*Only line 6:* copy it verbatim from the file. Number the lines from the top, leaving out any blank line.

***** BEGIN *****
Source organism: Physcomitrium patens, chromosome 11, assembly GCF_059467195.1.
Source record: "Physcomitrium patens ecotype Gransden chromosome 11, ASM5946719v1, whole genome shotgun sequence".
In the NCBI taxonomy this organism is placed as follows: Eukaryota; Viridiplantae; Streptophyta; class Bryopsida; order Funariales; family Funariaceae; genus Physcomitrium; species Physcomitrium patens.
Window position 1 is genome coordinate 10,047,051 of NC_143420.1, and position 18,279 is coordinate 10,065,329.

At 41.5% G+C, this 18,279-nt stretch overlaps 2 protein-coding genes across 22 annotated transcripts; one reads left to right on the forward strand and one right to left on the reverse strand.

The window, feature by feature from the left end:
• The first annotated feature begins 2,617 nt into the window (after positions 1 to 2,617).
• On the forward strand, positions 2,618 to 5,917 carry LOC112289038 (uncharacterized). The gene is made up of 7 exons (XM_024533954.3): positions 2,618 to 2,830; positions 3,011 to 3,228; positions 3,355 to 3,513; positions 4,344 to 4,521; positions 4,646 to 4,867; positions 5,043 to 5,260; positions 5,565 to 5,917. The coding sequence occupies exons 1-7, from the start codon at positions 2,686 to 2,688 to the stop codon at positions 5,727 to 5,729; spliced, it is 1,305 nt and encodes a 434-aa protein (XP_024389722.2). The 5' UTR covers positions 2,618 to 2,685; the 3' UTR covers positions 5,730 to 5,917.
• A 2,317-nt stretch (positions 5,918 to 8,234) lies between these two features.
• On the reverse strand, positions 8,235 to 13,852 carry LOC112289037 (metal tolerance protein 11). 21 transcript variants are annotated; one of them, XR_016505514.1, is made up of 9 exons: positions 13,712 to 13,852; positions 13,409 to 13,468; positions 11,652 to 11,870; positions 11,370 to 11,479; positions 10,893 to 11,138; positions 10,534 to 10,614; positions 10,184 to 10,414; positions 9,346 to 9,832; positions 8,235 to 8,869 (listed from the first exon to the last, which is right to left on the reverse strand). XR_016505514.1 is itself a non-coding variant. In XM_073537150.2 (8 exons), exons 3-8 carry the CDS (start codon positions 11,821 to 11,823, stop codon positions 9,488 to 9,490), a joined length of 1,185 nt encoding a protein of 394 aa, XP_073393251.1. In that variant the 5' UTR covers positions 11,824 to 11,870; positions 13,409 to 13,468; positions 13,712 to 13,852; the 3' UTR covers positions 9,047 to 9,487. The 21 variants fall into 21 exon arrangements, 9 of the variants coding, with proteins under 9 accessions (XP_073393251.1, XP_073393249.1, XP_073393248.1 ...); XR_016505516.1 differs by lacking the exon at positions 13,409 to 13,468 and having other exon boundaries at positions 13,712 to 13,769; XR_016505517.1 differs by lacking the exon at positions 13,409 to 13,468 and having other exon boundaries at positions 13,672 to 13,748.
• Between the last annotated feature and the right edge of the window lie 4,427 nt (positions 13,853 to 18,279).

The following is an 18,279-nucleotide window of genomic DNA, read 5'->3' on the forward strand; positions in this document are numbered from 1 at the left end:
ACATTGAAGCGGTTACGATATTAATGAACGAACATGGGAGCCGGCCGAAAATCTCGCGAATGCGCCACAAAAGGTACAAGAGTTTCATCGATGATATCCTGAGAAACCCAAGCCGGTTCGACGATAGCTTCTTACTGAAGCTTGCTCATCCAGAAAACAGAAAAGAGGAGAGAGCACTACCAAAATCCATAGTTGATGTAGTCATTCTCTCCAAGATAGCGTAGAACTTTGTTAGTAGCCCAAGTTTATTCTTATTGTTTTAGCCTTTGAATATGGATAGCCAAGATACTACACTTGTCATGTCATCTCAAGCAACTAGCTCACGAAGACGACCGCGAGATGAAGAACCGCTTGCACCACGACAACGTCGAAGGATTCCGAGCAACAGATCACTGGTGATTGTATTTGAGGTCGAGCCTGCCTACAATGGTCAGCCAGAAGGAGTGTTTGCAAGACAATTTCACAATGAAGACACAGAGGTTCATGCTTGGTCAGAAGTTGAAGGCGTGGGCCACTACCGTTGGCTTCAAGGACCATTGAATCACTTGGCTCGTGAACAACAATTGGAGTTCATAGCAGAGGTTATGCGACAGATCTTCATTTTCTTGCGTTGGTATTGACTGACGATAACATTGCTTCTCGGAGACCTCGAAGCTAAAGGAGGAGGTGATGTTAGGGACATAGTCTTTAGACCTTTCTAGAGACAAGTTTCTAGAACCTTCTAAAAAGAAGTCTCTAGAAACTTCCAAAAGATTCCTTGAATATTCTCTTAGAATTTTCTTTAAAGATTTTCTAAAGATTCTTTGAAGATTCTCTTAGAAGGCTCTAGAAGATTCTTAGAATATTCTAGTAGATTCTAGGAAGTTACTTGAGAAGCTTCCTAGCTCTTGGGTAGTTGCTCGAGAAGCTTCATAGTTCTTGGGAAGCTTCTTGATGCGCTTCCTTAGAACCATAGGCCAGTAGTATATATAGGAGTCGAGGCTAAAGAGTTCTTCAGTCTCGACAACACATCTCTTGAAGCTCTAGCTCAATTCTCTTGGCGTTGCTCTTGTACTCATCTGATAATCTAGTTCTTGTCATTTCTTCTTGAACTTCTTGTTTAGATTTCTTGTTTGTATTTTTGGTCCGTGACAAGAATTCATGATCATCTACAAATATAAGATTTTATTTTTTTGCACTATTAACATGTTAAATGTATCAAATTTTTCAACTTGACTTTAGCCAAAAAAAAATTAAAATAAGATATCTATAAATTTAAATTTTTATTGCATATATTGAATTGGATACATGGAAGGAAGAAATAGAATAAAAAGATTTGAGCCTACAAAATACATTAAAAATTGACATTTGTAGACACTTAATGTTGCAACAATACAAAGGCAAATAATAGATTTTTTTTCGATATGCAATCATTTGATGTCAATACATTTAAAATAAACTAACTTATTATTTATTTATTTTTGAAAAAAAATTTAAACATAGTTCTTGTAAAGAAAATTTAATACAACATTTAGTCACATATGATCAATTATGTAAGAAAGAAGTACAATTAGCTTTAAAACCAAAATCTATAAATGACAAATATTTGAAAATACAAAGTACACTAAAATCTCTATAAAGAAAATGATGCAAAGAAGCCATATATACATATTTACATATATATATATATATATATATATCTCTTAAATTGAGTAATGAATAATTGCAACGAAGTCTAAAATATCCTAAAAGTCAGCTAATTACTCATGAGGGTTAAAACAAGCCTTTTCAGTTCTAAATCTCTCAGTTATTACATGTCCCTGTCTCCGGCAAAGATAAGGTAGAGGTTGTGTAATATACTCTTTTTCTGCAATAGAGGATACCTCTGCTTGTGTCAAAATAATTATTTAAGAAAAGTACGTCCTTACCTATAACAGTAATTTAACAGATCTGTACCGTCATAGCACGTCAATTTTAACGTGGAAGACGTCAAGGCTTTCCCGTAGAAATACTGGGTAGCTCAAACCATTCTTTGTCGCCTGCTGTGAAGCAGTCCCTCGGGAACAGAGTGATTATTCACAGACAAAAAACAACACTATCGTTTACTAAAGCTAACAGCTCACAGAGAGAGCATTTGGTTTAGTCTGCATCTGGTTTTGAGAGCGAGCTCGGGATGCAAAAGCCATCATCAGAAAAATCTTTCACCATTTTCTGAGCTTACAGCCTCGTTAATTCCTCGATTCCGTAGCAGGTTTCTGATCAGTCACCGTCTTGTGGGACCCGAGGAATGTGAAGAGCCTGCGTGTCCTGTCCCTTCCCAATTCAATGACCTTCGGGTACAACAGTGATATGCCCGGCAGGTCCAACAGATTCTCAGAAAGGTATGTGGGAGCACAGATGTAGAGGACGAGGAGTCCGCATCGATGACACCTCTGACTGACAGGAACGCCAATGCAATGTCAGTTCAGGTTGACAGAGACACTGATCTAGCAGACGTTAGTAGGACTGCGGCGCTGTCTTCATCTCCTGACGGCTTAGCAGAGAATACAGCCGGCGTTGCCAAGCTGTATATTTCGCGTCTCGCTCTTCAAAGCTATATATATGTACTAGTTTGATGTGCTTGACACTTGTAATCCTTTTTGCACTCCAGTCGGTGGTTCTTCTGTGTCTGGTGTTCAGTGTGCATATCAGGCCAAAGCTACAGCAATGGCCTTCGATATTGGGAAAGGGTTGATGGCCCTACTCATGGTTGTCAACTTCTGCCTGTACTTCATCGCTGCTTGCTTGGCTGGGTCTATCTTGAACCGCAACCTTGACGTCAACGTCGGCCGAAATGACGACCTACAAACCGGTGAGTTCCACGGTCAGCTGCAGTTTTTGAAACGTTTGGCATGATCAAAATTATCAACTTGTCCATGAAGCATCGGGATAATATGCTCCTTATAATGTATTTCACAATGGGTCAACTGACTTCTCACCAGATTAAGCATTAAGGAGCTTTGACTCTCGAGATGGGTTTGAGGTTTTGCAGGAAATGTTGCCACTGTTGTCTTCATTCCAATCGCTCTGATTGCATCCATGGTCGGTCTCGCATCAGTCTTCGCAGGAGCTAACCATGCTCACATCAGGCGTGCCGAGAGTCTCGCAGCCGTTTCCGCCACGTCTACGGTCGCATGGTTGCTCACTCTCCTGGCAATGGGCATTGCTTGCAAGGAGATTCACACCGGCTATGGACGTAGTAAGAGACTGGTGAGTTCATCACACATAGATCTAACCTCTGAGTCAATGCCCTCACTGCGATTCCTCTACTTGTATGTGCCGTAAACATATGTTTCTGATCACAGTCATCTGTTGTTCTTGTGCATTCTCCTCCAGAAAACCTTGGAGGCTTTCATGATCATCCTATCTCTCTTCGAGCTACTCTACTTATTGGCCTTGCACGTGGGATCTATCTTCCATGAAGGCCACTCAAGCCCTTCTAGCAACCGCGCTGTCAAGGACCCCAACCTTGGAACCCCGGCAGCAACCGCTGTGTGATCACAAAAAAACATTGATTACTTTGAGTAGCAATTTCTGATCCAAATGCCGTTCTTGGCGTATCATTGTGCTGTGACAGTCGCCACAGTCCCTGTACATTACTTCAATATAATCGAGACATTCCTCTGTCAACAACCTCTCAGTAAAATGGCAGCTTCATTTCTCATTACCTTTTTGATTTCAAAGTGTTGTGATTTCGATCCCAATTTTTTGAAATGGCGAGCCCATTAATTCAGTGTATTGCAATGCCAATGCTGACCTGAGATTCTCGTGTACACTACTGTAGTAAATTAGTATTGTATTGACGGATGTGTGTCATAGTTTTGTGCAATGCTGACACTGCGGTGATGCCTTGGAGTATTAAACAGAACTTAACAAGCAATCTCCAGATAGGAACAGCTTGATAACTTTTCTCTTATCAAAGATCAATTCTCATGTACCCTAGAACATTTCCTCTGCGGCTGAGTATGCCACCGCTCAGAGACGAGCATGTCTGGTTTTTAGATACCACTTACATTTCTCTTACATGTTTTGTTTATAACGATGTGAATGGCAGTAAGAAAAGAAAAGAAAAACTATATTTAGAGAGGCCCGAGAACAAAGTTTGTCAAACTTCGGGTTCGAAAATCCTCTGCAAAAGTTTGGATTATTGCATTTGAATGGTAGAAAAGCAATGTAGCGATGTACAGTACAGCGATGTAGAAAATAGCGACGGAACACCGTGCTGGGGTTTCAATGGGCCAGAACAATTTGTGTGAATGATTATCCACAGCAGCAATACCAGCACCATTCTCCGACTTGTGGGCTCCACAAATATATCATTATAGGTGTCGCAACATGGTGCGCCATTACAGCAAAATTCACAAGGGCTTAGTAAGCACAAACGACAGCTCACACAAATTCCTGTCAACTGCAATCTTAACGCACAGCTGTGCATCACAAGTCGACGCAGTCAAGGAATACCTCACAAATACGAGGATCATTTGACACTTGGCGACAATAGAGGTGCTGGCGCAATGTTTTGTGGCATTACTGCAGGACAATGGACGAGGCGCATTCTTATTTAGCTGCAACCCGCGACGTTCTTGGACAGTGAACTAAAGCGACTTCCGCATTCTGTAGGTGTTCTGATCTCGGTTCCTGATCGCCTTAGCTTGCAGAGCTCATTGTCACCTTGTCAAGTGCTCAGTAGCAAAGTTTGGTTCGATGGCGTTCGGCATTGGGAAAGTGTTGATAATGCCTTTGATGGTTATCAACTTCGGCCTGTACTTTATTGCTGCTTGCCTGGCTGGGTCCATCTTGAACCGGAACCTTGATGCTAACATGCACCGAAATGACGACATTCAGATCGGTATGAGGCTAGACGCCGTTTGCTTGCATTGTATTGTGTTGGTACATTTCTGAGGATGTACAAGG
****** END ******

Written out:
The window, feature by feature from the left end: